We've all seen commercials where a cash-strapped person in dire need of money for bills, bail or some other emergency calls a friend or family member for a quick financial infusion. Typically, a loving but exasperated parental figure drives down to the closest bank or money transfer service and arranges for a money order to be sent to their down-and-out loved one. Cue happy smiles all around as everyone -- including the bill collectors -- gets the financial assistance they're looking for. Thanks to the World Wide Web and some enterprising services, however, it's no longer necessary to leave the house when granting someone a financial windfall. Money orders are now available online, although they're a bit different from the ones you purchase in person.
Regular money orders can be bought at your local grocery store, bank or post office. There are some limitations to paper money orders, but they're easily worked around. For example, the amount can't exceed $1,000, but you can buy more than one at a time. So, if you need to send $5,000, just purchase five money orders worth a grand apiece. The United States Postal Service charges $1.50 per order if going to a customer in the U.S.; those being sent internationally cost $3.85 per $700 [source: Bank of America].
The ability to send a money order online is still a relatively new development, and most major banks and financial institutions don't yet to offer the service. There are a few companies, however, that will allow you to use the Internet to purchase money orders.
Keep reading to find out about what you can expect from a typical online money order.
Sending an Online Money Order
As with anything banking-related, fees, payment limits and methods for online money orders vary by company. For example, if you buy an online money order from Payko -- arguably the leading company offering money orders over the Internet -- you can pay using your PayPal account, which is either linked to your bank account or your credit or debit card. Although convenient, Payko's customers don't have the flexibility of physical transactions, as the service presently limits each account to a single $200 online money order per day. According to their Web site, this is the highest money order amount currently available online.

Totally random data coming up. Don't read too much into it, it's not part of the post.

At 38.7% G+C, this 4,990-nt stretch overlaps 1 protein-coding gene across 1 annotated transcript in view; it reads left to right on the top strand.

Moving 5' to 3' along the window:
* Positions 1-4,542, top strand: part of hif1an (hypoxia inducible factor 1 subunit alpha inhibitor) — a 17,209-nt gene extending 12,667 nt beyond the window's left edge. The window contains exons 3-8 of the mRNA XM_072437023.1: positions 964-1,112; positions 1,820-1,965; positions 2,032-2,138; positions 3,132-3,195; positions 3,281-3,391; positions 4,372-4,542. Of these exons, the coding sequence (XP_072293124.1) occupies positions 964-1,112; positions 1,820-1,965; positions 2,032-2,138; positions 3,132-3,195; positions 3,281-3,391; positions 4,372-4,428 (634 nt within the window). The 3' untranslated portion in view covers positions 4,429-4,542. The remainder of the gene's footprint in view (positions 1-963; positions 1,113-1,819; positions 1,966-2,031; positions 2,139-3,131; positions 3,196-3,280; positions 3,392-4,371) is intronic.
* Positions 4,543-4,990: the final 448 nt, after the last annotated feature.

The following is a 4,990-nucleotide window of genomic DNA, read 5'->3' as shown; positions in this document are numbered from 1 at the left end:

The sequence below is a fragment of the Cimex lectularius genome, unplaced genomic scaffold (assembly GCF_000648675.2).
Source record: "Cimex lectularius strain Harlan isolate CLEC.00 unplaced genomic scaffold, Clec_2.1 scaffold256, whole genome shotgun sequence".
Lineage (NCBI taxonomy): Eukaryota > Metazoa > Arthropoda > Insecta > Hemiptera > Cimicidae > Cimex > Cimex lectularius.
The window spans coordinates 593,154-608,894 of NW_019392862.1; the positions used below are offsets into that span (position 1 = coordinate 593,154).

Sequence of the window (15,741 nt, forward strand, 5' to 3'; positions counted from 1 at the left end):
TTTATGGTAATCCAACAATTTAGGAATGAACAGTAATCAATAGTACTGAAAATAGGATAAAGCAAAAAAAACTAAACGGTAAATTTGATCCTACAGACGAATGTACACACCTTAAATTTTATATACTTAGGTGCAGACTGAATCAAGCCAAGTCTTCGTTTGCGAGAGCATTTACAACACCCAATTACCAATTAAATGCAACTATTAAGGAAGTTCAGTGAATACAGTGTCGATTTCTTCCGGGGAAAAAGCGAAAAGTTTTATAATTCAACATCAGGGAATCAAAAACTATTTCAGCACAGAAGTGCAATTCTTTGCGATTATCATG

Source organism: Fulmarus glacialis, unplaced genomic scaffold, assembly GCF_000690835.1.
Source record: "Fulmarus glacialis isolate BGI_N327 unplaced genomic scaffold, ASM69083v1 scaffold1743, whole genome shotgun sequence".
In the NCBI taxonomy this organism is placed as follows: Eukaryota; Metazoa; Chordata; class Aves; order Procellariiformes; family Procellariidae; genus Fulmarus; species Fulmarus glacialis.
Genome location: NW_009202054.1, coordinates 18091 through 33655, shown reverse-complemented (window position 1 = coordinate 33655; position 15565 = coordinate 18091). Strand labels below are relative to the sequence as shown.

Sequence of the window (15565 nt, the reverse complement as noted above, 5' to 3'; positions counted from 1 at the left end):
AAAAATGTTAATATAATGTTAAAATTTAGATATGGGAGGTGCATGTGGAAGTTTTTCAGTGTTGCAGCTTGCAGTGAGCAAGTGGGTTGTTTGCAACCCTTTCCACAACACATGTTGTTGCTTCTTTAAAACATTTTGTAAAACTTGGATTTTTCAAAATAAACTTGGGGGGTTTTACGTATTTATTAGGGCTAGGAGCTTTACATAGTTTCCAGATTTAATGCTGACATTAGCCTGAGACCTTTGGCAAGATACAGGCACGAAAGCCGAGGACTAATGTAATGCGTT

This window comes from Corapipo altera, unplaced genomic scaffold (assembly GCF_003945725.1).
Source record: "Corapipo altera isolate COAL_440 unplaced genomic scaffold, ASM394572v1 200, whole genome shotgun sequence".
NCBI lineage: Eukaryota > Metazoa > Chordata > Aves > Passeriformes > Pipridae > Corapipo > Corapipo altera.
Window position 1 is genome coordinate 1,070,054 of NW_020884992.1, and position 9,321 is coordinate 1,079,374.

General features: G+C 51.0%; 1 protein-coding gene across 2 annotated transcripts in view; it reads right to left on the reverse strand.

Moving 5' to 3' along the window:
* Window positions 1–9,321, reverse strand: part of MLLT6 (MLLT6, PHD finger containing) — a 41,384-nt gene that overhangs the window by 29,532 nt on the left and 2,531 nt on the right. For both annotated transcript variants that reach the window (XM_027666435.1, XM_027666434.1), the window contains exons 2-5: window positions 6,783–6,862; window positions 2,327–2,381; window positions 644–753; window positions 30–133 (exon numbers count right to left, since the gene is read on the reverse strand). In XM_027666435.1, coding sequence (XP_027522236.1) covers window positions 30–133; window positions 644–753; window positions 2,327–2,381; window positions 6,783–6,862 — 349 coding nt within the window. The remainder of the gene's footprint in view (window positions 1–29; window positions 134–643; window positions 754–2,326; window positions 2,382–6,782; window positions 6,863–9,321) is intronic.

However, using Payko is going to cost a bit more than sending a traditional money order. The company's fees range from $3.49 to $4.99, plus up to 5.49 percent of the total amount being sent. Also, unlike standard Internet transactions, the exchange is not instantaneous. A physical money order is still printed, and it can also take several days for it to be sent out, depending on the type of service and delivery method you choose. For example, sending the money order via express mail is pricier, at $15, than standard first class mail, which is free but takes longer.
There are a few other Web sites offering online money orders, but most of them are based in India, and both you and the recipient must be in the country in order to use these services. Other companies advertise online money orders, but actually offer money transfers, which are not the same thing.
We must state, however, that the online money order business is a volatile industry. While researching information for this article, we came across several Web-based companies that apparently offered money orders but had recently shut down. Even the Payko Web site went down for several days between the time this article was written and its publication.
Before purchasing an online money order, do a bit of research to make sure the company is reliable, especially if they appear to be recently established. If you're at all unsure, you may want to head down to your local bank, post office or grocery store to buy one in person. It might not be as convenient, but it'll cost less, and you won't have to worry about the legitimacy of the transaction.
- Bank of America. "Sending Money to Friends and Loved Ones." 2011. (Sept. 29, 2011). http://learn.bankofamerica.com/articles/money-management/sending-money-to-friends-and-loved-ones.html
- Payko. "Payko Help Center." Payko. 2011. (Sept. 29, 2011). http://www.payko.com/help.aspx#7
- Washington Office of the Attorney General. "'Grandparent Scam' Targets Washington Elderly Again." 2011. (Sept. 29, 2011). http://www.atg.wa.gov/BlogPost.aspx?id=20398